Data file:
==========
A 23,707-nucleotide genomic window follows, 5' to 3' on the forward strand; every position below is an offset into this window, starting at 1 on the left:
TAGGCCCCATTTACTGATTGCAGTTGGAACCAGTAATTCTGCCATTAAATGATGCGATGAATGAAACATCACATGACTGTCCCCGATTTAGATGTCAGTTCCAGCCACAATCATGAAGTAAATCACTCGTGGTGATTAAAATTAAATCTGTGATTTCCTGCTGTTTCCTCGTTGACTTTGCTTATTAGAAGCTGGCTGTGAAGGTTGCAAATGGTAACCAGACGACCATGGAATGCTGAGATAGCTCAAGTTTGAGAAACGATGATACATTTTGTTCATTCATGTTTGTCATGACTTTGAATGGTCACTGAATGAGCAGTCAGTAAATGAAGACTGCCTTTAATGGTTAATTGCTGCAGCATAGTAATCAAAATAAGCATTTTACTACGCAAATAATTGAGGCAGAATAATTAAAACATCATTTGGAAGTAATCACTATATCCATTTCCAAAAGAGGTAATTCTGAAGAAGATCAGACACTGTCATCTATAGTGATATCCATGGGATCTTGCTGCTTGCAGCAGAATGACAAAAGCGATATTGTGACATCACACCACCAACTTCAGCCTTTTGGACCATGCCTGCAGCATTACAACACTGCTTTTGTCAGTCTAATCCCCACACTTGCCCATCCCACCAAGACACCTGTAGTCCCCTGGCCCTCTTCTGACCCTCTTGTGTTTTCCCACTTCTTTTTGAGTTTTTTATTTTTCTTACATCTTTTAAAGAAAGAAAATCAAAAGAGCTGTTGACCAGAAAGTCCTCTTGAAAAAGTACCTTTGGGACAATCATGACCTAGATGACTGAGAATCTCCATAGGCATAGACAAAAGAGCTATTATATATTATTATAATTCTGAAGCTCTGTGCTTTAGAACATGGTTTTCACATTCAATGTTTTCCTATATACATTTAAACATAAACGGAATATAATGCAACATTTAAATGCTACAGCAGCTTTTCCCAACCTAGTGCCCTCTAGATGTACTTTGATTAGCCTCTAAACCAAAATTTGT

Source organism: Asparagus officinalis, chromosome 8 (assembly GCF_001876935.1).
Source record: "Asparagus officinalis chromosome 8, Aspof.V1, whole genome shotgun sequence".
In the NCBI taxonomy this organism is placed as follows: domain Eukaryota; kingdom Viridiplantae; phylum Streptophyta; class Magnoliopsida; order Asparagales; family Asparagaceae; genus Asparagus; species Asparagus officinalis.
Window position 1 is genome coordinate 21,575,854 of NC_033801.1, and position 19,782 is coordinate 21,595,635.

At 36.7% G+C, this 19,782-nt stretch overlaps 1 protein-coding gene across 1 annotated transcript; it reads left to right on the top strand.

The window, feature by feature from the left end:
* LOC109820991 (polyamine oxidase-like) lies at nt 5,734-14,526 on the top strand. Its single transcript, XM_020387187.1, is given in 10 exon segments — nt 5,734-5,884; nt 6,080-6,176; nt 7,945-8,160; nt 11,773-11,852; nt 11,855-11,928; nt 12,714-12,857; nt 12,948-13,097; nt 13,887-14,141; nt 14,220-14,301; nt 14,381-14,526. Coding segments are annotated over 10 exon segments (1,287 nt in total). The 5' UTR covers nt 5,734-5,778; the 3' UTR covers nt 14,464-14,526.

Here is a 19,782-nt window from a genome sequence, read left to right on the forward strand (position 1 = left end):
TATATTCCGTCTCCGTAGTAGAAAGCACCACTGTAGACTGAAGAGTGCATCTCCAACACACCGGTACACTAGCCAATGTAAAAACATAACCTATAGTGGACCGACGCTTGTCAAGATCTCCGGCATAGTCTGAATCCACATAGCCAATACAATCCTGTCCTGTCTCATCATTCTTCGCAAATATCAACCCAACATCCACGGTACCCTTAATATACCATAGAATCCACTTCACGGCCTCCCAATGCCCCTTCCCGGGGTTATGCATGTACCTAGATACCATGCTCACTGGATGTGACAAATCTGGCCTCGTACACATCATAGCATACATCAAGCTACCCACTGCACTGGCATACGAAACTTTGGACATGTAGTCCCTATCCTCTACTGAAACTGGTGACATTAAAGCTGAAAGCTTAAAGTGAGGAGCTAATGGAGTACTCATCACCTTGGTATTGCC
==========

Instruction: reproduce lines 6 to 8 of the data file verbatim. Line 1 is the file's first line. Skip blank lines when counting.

Window position 1 is genome coordinate 21,575,854 of NC_033801.1, and position 19,782 is coordinate 21,595,635.

At 36.7% G+C, this 19,782-nt stretch overlaps 1 protein-coding gene across 1 annotated transcript; it reads left to right on the top strand.

The window, feature by feature from the left end: